flexiWAN can establish tunnels between two or more devices even without Path Lables, however when using Path Lables users can have much more control over which interfaces are used for tunnels. Interfaces without path labels are considered part of an unlabeled underlay network. Tunnels can be created between unlabeled interfaces, however it is not possible to combine interfaces with Path Labels with those without.
In the upcoming flexiWAN versions, we will greatly enhance the Path Labels functionality with more SD-WAN capabilities such as policies for enabling traffic classification and filtering (L3/L4 as well as L7/application). Users will be able to use Path Labels for routing, failover or load balancing by applications.
Creating Path Labels¶
To create a new underlay network, first define a new path label in the Inventory -> Path Labels menu.
Click on the “New Label” button to create a new path label.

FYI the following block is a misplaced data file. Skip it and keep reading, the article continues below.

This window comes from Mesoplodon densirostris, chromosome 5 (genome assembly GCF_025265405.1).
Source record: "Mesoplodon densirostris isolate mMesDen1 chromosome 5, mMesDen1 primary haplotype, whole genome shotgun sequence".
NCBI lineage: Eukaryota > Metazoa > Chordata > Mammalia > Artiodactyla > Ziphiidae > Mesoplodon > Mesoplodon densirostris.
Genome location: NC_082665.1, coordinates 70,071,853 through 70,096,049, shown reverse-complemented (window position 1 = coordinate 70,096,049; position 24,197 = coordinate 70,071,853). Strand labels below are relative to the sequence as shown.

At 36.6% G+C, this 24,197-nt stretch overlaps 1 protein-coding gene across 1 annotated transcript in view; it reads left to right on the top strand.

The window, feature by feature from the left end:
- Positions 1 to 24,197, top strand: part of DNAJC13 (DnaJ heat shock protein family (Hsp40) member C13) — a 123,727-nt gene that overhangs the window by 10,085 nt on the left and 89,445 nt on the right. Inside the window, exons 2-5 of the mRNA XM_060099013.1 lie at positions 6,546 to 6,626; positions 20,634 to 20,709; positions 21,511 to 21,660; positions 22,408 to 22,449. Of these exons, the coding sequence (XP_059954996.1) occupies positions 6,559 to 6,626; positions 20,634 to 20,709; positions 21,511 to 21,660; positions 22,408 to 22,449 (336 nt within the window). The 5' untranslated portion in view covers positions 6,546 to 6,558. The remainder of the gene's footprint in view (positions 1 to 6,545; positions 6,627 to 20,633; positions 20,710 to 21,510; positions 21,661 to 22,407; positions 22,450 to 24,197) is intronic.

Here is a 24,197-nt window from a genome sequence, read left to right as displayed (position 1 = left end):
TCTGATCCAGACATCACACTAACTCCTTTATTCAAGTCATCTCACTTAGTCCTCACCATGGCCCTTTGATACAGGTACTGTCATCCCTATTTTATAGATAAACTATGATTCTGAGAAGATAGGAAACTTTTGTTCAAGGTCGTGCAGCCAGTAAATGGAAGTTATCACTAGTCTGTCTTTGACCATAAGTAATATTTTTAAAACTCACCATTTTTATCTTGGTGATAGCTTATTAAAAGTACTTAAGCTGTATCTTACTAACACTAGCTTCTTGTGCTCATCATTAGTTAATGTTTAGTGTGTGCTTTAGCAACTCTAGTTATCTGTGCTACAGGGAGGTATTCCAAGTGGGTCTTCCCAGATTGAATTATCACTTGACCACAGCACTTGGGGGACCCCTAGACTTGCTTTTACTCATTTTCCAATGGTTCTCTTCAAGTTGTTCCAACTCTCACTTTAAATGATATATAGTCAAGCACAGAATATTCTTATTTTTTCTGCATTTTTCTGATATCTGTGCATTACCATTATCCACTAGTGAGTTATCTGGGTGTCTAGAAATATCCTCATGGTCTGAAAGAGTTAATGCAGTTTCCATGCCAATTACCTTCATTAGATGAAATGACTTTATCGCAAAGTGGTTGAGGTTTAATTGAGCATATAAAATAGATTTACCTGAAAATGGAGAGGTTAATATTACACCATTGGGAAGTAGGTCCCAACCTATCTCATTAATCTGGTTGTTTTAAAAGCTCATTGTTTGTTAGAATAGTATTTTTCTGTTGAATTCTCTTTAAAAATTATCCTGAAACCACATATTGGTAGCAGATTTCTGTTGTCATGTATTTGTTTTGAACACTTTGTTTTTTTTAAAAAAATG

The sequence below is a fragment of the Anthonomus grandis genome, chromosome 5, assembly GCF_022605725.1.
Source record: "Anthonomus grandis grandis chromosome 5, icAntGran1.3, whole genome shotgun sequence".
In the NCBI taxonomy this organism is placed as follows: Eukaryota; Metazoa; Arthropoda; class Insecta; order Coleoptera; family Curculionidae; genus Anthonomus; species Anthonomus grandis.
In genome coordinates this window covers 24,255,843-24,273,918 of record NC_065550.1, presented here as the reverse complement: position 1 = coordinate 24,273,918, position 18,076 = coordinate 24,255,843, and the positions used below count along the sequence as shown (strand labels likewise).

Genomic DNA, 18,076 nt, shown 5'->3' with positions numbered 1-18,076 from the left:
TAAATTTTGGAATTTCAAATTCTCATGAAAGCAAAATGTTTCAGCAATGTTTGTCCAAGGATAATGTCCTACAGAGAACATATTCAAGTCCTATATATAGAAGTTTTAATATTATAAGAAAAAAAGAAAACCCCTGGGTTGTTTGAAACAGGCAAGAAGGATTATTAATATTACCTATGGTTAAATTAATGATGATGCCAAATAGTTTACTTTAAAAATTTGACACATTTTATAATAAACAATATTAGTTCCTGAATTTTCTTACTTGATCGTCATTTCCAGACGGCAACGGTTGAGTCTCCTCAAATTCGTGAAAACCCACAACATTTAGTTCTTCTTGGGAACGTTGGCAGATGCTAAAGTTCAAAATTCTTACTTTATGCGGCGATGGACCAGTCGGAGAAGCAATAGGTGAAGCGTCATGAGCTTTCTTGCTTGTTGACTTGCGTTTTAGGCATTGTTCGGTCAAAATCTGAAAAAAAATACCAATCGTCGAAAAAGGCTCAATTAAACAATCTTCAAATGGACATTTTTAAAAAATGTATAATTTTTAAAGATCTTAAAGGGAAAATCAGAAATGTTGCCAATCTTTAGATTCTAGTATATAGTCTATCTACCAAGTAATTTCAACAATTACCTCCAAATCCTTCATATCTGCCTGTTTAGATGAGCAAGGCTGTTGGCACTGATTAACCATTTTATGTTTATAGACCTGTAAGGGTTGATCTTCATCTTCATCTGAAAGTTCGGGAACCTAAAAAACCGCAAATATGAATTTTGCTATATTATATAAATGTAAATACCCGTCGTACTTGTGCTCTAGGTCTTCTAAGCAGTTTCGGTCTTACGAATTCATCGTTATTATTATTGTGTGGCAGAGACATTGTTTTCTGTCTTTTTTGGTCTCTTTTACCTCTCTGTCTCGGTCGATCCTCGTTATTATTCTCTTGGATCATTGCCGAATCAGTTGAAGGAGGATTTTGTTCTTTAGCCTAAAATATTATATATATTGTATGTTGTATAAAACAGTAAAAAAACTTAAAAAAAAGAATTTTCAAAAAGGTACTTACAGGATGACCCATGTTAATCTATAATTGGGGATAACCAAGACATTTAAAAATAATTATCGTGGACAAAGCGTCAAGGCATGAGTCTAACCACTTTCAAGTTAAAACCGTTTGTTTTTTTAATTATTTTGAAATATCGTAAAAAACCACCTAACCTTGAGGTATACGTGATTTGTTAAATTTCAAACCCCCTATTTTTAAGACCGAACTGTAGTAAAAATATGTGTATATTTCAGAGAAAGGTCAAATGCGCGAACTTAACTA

Fill in the name and description, choose a color or even add your own color (in hex). It’s important to note the “Direct Internet access” option, which allows reserving the label strictly for internet breakout. This means that all traffic going through this path label will be using internet breakout, and will not go over a tunnel. If an interface has “Direct Internet Access” Path Label assigned to it, it will not be possible to use it for tunnels
Below is an example of how we can configure Path Labels. In this example we have added labels to differentiate between ISPs as well as connection types.
For a real-world example, let’s say there are several remote sites (stores) and a single datacenter site. We want to connect each remote site to the datacenter. Create the Path Labels as shown in the following image.
In this example, both remote sites and the datacenter site have two WAN connections, each connected to two different ISPs. After creating tunnels between the sites and datacenter, the tunnel page will show 6 tunnels.
This is just an example of the various configuration options that can be set using Path Labels.